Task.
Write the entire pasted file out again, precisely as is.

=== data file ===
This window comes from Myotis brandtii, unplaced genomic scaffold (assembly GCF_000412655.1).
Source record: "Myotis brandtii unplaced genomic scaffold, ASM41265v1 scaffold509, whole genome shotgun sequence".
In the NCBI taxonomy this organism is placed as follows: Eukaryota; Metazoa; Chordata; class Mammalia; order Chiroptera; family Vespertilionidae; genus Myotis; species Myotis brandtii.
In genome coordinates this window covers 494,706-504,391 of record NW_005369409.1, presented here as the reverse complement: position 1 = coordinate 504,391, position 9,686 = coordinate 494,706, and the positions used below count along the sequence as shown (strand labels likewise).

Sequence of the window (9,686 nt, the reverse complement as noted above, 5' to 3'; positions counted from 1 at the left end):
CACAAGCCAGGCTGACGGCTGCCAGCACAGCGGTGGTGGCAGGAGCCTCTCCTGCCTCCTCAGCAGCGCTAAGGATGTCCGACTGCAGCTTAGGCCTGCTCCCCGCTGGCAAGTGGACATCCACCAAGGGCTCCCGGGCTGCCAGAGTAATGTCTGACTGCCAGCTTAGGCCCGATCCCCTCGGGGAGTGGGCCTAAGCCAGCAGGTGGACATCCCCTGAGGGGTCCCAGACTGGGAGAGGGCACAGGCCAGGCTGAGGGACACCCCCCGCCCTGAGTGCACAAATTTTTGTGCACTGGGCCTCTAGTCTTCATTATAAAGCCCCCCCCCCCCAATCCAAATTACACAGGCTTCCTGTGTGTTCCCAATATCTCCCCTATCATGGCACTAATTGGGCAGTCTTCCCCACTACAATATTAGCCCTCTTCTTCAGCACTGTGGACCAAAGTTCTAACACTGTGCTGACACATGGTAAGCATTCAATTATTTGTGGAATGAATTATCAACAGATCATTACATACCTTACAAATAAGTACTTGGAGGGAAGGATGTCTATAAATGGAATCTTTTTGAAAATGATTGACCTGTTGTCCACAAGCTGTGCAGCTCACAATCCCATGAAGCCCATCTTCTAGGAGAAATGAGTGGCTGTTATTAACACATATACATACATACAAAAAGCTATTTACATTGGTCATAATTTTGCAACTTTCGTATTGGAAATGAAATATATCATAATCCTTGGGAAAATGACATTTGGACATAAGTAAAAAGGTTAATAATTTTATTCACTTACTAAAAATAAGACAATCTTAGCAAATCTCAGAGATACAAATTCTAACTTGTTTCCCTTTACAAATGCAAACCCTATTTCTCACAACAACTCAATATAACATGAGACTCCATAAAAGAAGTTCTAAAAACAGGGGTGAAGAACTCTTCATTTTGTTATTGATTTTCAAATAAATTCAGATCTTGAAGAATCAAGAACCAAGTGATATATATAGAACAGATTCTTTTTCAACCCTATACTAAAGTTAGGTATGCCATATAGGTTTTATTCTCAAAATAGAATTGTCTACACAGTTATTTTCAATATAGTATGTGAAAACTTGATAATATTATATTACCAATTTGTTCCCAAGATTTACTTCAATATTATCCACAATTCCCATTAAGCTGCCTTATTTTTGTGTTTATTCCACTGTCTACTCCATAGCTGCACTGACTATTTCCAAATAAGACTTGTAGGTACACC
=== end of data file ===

This window comes from Myotis brandtii, unplaced genomic scaffold (assembly GCF_000412655.1).
Source record: "Myotis brandtii unplaced genomic scaffold, ASM41265v1 scaffold509, whole genome shotgun sequence".
In the NCBI taxonomy this organism is placed as follows: Eukaryota; Metazoa; Chordata; class Mammalia; order Chiroptera; family Vespertilionidae; genus Myotis; species Myotis brandtii.
In genome coordinates this window covers 494,706-504,391 of record NW_005369409.1, presented here as the reverse complement: position 1 = coordinate 504,391, position 9,686 = coordinate 494,706, and the positions used below count along the sequence as shown (strand labels likewise).

Sequence of the window (9,686 nt, the reverse complement as noted above, 5' to 3'; positions counted from 1 at the left end):
CACAAGCCAGGCTGACGGCTGCCAGCACAGCGGTGGTGGCAGGAGCCTCTCCTGCCTCCTCAGCAGCGCTAAGGATGTCCGACTGCAGCTTAGGCCTGCTCCCCGCTGGCAAGTGGACATCCACCAAGGGCTCCCGGGCTGCCAGAGTAATGTCTGACTGCCAGCTTAGGCCCGATCCCCTCGGGGAGTGGGCCTAAGCCAGCAGGTGGACATCCCCTGAGGGGTCCCAGACTGGGAGAGGGCACAGGCCAGGCTGAGGGACACCCCCCGCCCTGAGTGCACAAATTTTTGTGCACTGGGCCTCTAGTCTTCATTATAAAGCCCCCCCCCCCCAATCCAAATTACACAGGCTTCCTGTGTGTTCCCAATATCTCCCCTATCATGGCACTAATTGGGCAGTCTTCCCCACTACAATATTAGCCCTCTTCTTCAGCACTGTGGACCAAAGTTCTAACACTGTGCTGACACATGGTAAGCATTCAATTATTTGTGGAATGAATTATCAACAGATCATTACATACCTTACAAATAAGTACTTGGAGGGAAGGATGTCTATAAATGGAATCTTTTTGAAAATGATTGACCTGTTGTCCACAAGCTGTGCAGCTCACAATCCCATGAAGCCCATCTTCTAGGAGAAATGAGTGGCTGTTATTAACACATATACATACATACAAAAAGCTATTTACATTGGTCATAATTTTGCAACTTTCGTATTGGAAATGAAATATATCATAATCCTTGGGAAAATGACATTTGGACATAAGTAAAAAGGTTAATAATTTTATTCACTTACTAAAAATAAGACAATCTTAGCAAATCTCAGAGATACAAATTCTAACTTGTTTCCCTTTACAAATGCAAACCCTATTTCTCACAACAACTCAATATAACATGAGACTCCATAAAAGAAGTTCTAAAAACAGGGGTGAAGAACTCTTCATTTTGTTATTGATTTTCAAATAAATTCAGATCTTGAAGAATCAAGAACCAAGTGATATATATAGAACAGATTCTTTTTCAACCCTATACTAAAGTTAGGTATGCCATATAGGTTTTATTCTCAAAATAGAATTGTCTACACAGTTATTTTCAATATAGTATGTGAAAACTTGATAATATTATATTACCAATTTGTTCCCAAGATTTACTTCAATATTATCCACAATTCCCATTAAGCTGCCTTATTTTTGTGTTTATTCCACTGTCTACTCCATAGCTGCACTGACTATTTCCAAATAAGACTTGTAGGTACACC